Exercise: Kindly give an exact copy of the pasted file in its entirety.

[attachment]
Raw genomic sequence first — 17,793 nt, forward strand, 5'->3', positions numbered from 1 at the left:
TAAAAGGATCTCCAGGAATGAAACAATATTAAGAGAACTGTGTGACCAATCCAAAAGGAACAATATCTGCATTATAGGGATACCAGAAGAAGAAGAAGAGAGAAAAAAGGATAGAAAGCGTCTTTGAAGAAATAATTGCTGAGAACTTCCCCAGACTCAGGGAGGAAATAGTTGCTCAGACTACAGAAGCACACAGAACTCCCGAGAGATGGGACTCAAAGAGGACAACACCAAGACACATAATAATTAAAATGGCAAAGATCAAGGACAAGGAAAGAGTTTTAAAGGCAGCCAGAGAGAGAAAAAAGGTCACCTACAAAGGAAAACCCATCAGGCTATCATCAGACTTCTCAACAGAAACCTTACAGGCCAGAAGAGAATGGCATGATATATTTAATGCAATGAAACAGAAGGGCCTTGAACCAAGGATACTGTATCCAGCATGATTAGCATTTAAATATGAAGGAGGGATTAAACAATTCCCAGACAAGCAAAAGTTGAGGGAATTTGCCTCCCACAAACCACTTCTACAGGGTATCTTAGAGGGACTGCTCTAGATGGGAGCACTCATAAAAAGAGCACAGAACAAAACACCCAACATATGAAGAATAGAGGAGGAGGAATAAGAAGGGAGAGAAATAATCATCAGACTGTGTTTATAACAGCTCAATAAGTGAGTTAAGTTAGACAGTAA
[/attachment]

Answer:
Raw genomic sequence first — 17,793 nt, forward strand, 5'->3', positions numbered from 1 at the left:
TAAAAGGATCTCCAGGAATGAAACAATATTAAGAGAACTGTGTGACCAATCCAAAAGGAACAATATCTGCATTATAGGGATACCAGAAGAAGAAGAAGAGAGAAAAAAGGATAGAAAGCGTCTTTGAAGAAATAATTGCTGAGAACTTCCCCAGACTCAGGGAGGAAATAGTTGCTCAGACTACAGAAGCACACAGAACTCCCGAGAGATGGGACTCAAAGAGGACAACACCAAGACACATAATAATTAAAATGGCAAAGATCAAGGACAAGGAAAGAGTTTTAAAGGCAGCCAGAGAGAGAAAAAAGGTCACCTACAAAGGAAAACCCATCAGGCTATCATCAGACTTCTCAACAGAAACCTTACAGGCCAGAAGAGAATGGCATGATATATTTAATGCAATGAAACAGAAGGGCCTTGAACCAAGGATACTGTATCCAGCATGATTAGCATTTAAATATGAAGGAGGGATTAAACAATTCCCAGACAAGCAAAAGTTGAGGGAATTTGCCTCCCACAAACCACTTCTACAGGGTATCTTAGAGGGACTGCTCTAGATGGGAGCACTCATAAAAAGAGCACAGAACAAAACACCCAACATATGAAGAATAGAGGAGGAGGAATAAGAAGGGAGAGAAATAATCATCAGACTGTGTTTATAACAGCTCAATAAGTGAGTTAAGTTAGACAGTAA